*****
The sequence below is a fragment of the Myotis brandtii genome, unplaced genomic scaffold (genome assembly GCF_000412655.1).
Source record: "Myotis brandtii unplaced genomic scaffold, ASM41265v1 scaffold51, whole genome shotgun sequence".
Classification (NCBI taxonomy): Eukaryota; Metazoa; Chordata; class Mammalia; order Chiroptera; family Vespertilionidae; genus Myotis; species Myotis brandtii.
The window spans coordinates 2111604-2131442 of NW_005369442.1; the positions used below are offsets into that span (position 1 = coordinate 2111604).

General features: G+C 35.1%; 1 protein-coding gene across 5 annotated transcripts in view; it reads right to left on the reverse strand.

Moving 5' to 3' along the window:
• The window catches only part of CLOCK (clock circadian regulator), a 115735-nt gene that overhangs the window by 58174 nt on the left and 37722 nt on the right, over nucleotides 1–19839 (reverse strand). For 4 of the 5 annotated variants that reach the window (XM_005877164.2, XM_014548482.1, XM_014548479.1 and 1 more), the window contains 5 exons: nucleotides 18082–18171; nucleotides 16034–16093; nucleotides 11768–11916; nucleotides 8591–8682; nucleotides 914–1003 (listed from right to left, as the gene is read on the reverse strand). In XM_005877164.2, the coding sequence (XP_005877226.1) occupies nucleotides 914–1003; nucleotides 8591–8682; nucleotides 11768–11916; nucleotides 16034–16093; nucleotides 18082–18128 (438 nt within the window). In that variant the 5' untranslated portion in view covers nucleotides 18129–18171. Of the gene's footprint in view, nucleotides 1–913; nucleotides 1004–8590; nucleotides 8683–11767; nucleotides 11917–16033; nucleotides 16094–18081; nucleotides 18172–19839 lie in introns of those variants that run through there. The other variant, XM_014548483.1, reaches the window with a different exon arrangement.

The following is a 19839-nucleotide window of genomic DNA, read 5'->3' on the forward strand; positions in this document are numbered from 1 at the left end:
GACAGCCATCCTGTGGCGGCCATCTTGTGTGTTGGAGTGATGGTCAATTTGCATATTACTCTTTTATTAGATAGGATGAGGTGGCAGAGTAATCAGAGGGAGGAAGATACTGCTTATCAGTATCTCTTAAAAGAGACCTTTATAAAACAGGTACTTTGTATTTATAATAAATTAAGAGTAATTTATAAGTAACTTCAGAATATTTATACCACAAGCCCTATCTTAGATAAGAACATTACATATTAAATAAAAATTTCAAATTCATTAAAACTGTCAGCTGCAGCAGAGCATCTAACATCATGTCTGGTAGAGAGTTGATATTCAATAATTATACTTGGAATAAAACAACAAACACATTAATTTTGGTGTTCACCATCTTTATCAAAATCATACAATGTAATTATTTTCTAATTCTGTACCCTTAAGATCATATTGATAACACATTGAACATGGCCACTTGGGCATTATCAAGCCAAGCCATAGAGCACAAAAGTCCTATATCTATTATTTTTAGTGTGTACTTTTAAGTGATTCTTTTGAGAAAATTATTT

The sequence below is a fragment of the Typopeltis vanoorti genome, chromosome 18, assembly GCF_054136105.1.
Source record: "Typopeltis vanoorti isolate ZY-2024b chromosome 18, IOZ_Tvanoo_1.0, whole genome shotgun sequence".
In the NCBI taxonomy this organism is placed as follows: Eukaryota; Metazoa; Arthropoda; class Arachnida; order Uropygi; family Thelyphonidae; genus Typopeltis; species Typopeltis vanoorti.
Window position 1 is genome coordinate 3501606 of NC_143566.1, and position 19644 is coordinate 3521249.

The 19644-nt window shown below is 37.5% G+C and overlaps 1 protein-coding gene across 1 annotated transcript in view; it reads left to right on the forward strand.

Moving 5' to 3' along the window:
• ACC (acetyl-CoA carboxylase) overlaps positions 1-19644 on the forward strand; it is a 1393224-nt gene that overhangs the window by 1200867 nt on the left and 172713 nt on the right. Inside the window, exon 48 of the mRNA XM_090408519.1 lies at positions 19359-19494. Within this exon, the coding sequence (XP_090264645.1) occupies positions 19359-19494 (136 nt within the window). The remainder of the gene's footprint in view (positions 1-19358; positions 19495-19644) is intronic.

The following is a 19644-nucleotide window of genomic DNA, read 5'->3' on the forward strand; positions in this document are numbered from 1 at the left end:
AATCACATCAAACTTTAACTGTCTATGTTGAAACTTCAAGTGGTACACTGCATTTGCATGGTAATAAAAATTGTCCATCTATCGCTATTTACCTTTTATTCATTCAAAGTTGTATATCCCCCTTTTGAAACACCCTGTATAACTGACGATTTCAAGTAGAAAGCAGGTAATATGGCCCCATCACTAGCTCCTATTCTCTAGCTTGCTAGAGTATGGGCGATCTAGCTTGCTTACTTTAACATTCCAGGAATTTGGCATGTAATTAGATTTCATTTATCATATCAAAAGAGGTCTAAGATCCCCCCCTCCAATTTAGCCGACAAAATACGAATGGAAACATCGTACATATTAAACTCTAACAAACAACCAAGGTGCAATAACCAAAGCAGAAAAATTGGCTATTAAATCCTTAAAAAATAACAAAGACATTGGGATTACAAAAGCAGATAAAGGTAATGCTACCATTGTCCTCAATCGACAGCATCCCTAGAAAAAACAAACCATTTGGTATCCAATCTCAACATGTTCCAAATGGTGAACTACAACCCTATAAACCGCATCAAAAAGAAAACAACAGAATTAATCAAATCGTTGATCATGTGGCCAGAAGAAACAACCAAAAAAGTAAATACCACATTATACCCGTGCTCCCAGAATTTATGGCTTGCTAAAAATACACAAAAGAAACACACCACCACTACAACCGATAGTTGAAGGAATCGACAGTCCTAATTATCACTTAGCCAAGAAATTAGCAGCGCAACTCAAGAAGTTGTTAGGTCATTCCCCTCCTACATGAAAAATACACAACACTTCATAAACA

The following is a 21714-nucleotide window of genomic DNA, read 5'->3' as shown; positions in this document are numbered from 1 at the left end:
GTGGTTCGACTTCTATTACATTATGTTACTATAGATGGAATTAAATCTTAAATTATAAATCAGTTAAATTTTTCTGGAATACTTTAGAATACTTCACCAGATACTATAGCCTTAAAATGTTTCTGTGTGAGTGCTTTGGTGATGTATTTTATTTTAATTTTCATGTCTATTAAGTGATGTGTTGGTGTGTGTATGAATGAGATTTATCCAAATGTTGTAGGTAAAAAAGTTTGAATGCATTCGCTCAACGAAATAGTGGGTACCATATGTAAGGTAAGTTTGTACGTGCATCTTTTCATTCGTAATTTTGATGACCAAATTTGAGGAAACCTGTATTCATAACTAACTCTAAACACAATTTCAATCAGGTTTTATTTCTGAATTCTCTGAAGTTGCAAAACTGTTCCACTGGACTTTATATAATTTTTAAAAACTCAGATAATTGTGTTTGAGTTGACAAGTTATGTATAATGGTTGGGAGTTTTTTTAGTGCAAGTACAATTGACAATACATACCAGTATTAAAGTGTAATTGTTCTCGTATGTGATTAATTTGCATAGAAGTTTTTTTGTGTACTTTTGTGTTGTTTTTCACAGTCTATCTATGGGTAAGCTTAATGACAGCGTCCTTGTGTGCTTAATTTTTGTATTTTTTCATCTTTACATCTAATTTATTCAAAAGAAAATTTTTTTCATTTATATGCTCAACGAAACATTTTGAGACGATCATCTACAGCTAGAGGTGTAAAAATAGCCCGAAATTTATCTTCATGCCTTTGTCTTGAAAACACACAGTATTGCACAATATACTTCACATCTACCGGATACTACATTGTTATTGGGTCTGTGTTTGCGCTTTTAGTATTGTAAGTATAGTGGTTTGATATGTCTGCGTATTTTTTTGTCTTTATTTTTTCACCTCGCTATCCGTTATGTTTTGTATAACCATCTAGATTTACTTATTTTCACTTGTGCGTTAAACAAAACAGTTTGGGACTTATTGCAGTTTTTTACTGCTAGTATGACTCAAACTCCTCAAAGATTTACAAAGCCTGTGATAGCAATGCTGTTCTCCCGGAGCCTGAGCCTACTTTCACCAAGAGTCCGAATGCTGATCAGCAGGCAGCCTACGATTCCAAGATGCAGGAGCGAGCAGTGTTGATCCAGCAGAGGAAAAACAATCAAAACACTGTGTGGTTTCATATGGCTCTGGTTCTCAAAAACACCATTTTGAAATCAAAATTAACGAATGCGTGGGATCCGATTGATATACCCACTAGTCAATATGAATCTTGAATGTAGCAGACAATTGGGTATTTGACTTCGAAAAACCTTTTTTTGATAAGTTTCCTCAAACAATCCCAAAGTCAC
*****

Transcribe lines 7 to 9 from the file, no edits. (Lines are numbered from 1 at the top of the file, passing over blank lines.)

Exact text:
• The window catches only part of CLOCK (clock circadian regulator), a 115735-nt gene that overhangs the window by 58174 nt on the left and 37722 nt on the right, over nucleotides 1–19839 (reverse strand). For 4 of the 5 annotated variants that reach the window (XM_005877164.2, XM_014548482.1, XM_014548479.1 and 1 more), the window contains 5 exons: nucleotides 18082–18171; nucleotides 16034–16093; nucleotides 11768–11916; nucleotides 8591–8682; nucleotides 914–1003 (listed from right to left, as the gene is read on the reverse strand). In XM_005877164.2, the coding sequence (XP_005877226.1) occupies nucleotides 914–1003; nucleotides 8591–8682; nucleotides 11768–11916; nucleotides 16034–16093; nucleotides 18082–18128 (438 nt within the window). In that variant the 5' untranslated portion in view covers nucleotides 18129–18171. Of the gene's footprint in view, nucleotides 1–913; nucleotides 1004–8590; nucleotides 8683–11767; nucleotides 11917–16033; nucleotides 16094–18081; nucleotides 18172–19839 lie in introns of those variants that run through there. The other variant, XM_014548483.1, reaches the window with a different exon arrangement.

The following is a 19839-nucleotide window of genomic DNA, read 5'->3' on the forward strand; positions in this document are numbered from 1 at the left end:
GACAGCCATCCTGTGGCGGCCATCTTGTGTGTTGGAGTGATGGTCAATTTGCATATTACTCTTTTATTAGATAGGATGAGGTGGCAGAGTAATCAGAGGGAGGAAGATACTGCTTATCAGTATCTCTTAAAAGAGACCTTTATAAAACAGGTACTTTGTATTTATAATAAATTAAGAGTAATTTATAAGTAACTTCAGAATATTTATACCACAAGCCCTATCTTAGATAAGAACATTACATATTAAATAAAAATTTCAAATTCATTAAAACTGTCAGCTGCAGCAGAGCATCTAACATCATGTCTGGTAGAGAGTTGATATTCAATAATTATACTTGGAATAAAACAACAAACACATTAATTTTGGTGTTCACCATCTTTATCAAAATCATACAATGTAATTATTTTCTAATTCTGTACCCTTAAGATCATATTGATAACACATTGAACATGGCCACTTGGGCATTATCAAGCCAAGCCATAGAGCACAAAAGTCCTATATCTATTATTTTTAGTGTGTACTTTTAAGTGATTCTTTTGAGAAAATTATTT